A radical idea was budding. I would cut my hair. Off. All the color out of it. I would rock a natural hairstyle, free of chemicals, preservatives, BHT and Yellow #5. Immediately after I had that thought, fear gripped me. I couldn’t chop off my hair. I lived in L.A., the yaki capital of the U.S., where long hair is privileged and straight hair is queen. Eleven years of living in this town have shown me that most people judge you on appearance alone. With natural hair, folks would no longer think I was cute. Brothers wouldn’t look at me three ways. Beckies would pet my hair as if I were a caged animal on display at Universoul Circus.

Reluctant revolutionary
I was still stuck in a sea of chrome and brake lights, humming along to Mary J. and trying to figure out the future of my locks. Short cut and highlights? Shorn like Audre Lorde? What was a diva to do?

I’m conscious … for the most part. I realize that natural hair is a form of resistance to accepted standards of beauty, a smack in the face to the weaves and extensions that were blowing past me on the 405 freeway from convertibles and through the windows of SUVs. Unprocessed hair is also a form of self-love, a way of saying, “Yes, I accept and embrace my kitchen, in all its kinky glory. I am black and beautiful.”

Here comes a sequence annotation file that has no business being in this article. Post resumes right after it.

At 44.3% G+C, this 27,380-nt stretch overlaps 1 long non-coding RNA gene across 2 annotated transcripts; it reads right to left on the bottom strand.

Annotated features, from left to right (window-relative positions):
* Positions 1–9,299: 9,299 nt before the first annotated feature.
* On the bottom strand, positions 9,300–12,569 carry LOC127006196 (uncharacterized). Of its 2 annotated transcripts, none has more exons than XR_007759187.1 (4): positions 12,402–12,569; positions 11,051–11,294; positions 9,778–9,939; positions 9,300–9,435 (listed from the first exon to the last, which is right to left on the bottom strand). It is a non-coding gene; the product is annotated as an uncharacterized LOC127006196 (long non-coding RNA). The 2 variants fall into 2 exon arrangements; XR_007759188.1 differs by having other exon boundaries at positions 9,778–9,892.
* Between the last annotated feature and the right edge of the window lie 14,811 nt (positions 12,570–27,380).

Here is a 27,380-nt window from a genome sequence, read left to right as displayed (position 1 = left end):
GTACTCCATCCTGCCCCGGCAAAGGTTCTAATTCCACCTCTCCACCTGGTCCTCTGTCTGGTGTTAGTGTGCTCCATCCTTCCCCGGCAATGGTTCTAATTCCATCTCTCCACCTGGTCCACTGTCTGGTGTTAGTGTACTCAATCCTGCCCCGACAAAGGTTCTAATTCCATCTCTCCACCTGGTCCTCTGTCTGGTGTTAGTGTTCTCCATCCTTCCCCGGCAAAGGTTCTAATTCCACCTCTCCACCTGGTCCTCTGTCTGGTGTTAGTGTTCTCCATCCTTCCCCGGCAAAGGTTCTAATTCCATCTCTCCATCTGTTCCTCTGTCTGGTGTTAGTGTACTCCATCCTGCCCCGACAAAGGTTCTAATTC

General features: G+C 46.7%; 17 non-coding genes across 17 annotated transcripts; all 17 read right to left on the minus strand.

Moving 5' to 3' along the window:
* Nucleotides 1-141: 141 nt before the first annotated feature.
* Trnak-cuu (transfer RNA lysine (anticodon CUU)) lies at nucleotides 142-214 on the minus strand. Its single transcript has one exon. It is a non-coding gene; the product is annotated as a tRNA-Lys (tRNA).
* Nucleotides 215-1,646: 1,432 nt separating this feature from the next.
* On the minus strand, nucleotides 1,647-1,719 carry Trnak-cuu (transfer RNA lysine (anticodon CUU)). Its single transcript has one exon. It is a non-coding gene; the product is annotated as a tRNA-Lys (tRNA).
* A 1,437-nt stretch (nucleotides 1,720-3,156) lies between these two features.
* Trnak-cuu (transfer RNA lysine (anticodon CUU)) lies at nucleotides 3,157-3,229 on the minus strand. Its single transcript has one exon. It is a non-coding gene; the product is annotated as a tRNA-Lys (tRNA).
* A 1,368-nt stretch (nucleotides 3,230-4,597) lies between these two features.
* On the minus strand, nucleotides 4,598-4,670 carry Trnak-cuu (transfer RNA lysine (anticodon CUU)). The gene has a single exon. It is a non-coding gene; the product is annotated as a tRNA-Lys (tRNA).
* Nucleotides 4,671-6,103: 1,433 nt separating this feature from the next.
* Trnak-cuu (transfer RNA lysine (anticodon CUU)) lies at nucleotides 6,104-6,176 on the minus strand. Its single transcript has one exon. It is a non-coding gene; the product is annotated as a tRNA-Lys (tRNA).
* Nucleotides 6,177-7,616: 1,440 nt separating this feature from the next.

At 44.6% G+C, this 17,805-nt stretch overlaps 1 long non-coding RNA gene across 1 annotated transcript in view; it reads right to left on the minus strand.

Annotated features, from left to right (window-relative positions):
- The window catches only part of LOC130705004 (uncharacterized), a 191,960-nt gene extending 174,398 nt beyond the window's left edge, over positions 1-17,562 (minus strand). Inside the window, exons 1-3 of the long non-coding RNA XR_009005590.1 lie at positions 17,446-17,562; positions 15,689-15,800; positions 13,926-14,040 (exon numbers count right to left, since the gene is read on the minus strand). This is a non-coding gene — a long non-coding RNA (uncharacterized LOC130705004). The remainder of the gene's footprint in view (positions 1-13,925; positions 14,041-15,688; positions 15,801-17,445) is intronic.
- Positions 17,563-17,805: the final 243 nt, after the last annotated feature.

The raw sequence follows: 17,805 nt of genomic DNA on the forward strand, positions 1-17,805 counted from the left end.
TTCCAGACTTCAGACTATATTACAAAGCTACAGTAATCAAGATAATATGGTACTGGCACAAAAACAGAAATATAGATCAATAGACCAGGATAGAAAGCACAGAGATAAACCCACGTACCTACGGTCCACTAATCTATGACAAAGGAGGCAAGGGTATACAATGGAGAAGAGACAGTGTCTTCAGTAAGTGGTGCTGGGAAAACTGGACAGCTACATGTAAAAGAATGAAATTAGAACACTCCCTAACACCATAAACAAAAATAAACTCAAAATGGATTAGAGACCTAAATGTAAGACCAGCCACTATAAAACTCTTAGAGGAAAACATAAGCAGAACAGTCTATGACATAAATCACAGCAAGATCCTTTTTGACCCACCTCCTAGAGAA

And yet the most pressing (no pun intended) decision on my mind was this: How could I rock a natural look and still preserve my flyness? In my mind, unprocessed hair was reserved for revolutionaries, and even though I’m down with Fanon and bell hooks and listen to Pacifica radio on the daily, I wasn’t ready to trade in my designer duds for kente cloth and cowrie shells.

Like Mookie, I had a decision to make. I couldn’t deny that I felt oppressed by my tresses. I didn’t feel fully self-actualized with my current state of hair. Besides, it was hot as hell, and I wanted to get in the water without worrying about my locks for once.

Like Mookie, I was a reluctant revolutionary on the threshold of enlarging my consciousness. I envisioned Spike Lee’s character on the cusp of such a decision. He was an average Joe, an affable baby daddy with a one track mind — to get paid. But a sizzling New York day brought out his inner militant. I pictured him in the scene outside Sal’s pizza parlor, Radio Raheem dead at his feet, white racist cops behind him trying to restrain the growing black tribe of protesters. I saw this common pizza delivery cat picking up a trash can, and with an angry warrior cry of “Radio!” smashing the plate glass window of his oppression, jaggedly enlarging the margins of his existence.

I too am just an average chick with a one-track mind — a desire to succeed as a writer in the sunny jungle of La La Land. But the heat — external and internal — radicalized me. I’d been wearing my hair straightened or chemically processed since I was eleven, the victim of a failed kiddie perm. It was time to change the paradigm.  I would cut my hair off, and I would still be fly, Ntozake Shange for the Sex and the City crowd. I saw the nappy goddess in me and loved her fiercely.